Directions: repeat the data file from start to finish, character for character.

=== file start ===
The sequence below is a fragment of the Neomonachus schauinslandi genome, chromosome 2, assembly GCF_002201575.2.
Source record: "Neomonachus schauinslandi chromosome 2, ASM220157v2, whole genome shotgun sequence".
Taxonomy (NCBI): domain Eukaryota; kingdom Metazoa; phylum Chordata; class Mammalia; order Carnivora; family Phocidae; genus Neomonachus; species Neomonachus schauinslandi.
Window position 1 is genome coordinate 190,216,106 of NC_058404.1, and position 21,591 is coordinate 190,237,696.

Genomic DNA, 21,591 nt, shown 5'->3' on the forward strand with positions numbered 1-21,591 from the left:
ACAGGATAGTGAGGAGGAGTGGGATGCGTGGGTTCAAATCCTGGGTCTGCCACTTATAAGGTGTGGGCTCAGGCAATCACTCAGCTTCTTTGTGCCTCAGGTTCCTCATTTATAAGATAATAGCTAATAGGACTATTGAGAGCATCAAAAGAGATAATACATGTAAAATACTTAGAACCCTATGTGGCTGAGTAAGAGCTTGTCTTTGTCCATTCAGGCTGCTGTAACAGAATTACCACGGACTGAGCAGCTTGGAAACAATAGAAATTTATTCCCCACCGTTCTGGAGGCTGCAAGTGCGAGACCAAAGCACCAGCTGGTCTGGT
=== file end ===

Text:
The sequence below is a fragment of the Neomonachus schauinslandi genome, chromosome 2, assembly GCF_002201575.2.
Source record: "Neomonachus schauinslandi chromosome 2, ASM220157v2, whole genome shotgun sequence".
Taxonomy (NCBI): domain Eukaryota; kingdom Metazoa; phylum Chordata; class Mammalia; order Carnivora; family Phocidae; genus Neomonachus; species Neomonachus schauinslandi.
Window position 1 is genome coordinate 190,216,106 of NC_058404.1, and position 21,591 is coordinate 190,237,696.

Genomic DNA, 21,591 nt, shown 5'->3' on the forward strand with positions numbered 1-21,591 from the left:
ACAGGATAGTGAGGAGGAGTGGGATGCGTGGGTTCAAATCCTGGGTCTGCCACTTATAAGGTGTGGGCTCAGGCAATCACTCAGCTTCTTTGTGCCTCAGGTTCCTCATTTATAAGATAATAGCTAATAGGACTATTGAGAGCATCAAAAGAGATAATACATGTAAAATACTTAGAACCCTATGTGGCTGAGTAAGAGCTTGTCTTTGTCCATTCAGGCTGCTGTAACAGAATTACCACGGACTGAGCAGCTTGGAAACAATAGAAATTTATTCCCCACCGTTCTGGAGGCTGCAAGTGCGAGACCAAAGCACCAGCTGGTCTGGT